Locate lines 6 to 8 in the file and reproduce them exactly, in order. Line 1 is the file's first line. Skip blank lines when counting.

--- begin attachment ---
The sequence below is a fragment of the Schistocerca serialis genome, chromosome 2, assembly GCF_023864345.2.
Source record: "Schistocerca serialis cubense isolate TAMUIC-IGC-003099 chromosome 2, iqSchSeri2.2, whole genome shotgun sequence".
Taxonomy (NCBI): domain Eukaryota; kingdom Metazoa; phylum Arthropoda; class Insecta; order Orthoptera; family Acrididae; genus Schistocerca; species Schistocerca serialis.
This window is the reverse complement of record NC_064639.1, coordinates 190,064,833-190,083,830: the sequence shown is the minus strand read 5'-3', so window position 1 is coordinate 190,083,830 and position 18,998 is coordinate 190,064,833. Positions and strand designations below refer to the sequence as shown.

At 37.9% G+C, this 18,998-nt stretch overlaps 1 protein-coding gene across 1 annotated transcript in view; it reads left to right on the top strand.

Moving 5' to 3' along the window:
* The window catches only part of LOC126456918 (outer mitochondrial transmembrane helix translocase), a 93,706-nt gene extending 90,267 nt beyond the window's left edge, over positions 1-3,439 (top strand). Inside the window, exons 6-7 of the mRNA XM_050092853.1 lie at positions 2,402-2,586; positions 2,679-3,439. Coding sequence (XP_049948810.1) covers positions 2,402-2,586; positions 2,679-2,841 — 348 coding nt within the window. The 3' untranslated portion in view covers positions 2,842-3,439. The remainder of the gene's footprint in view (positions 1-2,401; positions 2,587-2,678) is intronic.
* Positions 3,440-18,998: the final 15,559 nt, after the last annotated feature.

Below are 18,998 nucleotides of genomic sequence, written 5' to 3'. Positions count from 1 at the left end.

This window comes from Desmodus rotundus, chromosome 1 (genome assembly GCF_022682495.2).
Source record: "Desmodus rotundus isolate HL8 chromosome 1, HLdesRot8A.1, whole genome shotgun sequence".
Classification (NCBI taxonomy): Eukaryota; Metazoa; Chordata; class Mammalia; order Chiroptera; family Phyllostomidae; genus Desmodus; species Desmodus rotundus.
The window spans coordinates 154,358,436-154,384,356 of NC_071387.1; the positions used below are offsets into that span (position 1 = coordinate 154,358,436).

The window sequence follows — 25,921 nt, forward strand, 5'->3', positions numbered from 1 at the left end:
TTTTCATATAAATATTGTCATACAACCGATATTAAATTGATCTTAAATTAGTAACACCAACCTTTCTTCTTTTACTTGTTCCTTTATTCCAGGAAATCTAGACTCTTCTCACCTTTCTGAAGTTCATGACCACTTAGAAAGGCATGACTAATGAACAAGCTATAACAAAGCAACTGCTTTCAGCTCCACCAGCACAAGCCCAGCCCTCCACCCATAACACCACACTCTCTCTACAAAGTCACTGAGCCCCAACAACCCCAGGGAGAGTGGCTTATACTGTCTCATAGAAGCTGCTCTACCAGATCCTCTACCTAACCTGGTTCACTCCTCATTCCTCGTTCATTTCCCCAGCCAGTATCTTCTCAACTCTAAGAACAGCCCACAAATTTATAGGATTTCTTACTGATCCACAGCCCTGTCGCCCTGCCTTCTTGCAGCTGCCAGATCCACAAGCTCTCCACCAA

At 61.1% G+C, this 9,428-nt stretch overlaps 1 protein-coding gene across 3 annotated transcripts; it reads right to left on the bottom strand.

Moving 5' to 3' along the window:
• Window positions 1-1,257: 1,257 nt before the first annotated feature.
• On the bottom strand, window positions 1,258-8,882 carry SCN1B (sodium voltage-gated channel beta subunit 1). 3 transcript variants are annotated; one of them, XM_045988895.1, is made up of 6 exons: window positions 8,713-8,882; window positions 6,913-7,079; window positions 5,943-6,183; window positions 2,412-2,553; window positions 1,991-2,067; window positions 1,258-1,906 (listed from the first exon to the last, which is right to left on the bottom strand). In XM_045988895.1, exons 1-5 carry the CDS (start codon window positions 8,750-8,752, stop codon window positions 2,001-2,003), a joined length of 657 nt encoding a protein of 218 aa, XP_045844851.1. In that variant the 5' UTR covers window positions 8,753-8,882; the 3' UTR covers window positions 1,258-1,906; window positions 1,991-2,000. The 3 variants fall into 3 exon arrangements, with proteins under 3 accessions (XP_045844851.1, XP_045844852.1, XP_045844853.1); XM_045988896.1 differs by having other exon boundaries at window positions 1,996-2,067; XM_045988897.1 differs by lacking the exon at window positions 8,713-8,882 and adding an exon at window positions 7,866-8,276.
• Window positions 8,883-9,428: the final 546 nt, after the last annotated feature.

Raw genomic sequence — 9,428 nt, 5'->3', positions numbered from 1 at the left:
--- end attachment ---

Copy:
Moving 5' to 3' along the window:
* The window catches only part of LOC126456918 (outer mitochondrial transmembrane helix translocase), a 93,706-nt gene extending 90,267 nt beyond the window's left edge, over positions 1-3,439 (top strand). Inside the window, exons 6-7 of the mRNA XM_050092853.1 lie at positions 2,402-2,586; positions 2,679-3,439. Coding sequence (XP_049948810.1) covers positions 2,402-2,586; positions 2,679-2,841 — 348 coding nt within the window. The 3' untranslated portion in view covers positions 2,842-3,439. The remainder of the gene's footprint in view (positions 1-2,401; positions 2,587-2,678) is intronic.
* Positions 3,440-18,998: the final 15,559 nt, after the last annotated feature.